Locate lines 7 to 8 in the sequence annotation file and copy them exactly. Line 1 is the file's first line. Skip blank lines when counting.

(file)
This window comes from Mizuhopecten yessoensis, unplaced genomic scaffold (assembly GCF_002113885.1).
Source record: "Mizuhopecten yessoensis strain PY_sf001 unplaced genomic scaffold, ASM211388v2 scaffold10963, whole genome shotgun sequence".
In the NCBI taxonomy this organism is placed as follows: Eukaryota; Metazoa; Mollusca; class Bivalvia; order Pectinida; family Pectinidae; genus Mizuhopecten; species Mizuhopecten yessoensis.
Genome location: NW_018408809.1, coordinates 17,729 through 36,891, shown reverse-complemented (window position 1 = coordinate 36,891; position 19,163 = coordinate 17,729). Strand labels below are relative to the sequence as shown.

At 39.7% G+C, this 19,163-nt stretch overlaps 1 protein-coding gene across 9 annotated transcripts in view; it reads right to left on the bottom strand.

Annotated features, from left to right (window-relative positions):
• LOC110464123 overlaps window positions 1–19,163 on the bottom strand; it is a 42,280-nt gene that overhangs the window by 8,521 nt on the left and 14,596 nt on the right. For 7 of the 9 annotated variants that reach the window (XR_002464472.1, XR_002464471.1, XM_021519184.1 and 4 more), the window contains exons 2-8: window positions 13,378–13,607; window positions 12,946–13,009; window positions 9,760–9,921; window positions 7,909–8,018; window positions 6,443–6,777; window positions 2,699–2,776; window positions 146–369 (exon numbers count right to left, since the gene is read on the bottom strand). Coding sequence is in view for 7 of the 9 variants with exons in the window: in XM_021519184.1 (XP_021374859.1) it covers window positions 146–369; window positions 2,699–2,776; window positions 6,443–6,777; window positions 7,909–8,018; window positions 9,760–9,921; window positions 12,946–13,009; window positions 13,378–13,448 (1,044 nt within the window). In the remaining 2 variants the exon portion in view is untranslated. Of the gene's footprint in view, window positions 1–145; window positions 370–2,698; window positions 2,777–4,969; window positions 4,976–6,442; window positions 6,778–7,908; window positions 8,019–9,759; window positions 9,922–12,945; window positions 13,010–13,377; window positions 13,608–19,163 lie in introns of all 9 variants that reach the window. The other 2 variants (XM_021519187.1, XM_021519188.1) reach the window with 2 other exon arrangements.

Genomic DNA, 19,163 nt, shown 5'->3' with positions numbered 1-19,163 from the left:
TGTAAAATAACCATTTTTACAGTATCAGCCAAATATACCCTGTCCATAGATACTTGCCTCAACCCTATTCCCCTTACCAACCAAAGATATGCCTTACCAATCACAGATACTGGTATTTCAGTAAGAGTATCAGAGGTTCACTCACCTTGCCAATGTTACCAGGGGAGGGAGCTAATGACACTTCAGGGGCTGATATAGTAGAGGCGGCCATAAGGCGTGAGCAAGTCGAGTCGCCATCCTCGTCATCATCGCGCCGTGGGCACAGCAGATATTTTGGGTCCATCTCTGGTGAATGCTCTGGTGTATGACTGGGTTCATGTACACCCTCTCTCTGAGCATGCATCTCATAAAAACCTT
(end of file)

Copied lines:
• LOC110464123 overlaps window positions 1–19,163 on the bottom strand; it is a 42,280-nt gene that overhangs the window by 8,521 nt on the left and 14,596 nt on the right. For 7 of the 9 annotated variants that reach the window (XR_002464472.1, XR_002464471.1, XM_021519184.1 and 4 more), the window contains exons 2-8: window positions 13,378–13,607; window positions 12,946–13,009; window positions 9,760–9,921; window positions 7,909–8,018; window positions 6,443–6,777; window positions 2,699–2,776; window positions 146–369 (exon numbers count right to left, since the gene is read on the bottom strand). Coding sequence is in view for 7 of the 9 variants with exons in the window: in XM_021519184.1 (XP_021374859.1) it covers window positions 146–369; window positions 2,699–2,776; window positions 6,443–6,777; window positions 7,909–8,018; window positions 9,760–9,921; window positions 12,946–13,009; window positions 13,378–13,448 (1,044 nt within the window). In the remaining 2 variants the exon portion in view is untranslated. Of the gene's footprint in view, window positions 1–145; window positions 370–2,698; window positions 2,777–4,969; window positions 4,976–6,442; window positions 6,778–7,908; window positions 8,019–9,759; window positions 9,922–12,945; window positions 13,010–13,377; window positions 13,608–19,163 lie in introns of all 9 variants that reach the window. The other 2 variants (XM_021519187.1, XM_021519188.1) reach the window with 2 other exon arrangements.

Genomic DNA, 19,163 nt, shown 5'->3' with positions numbered 1-19,163 from the left: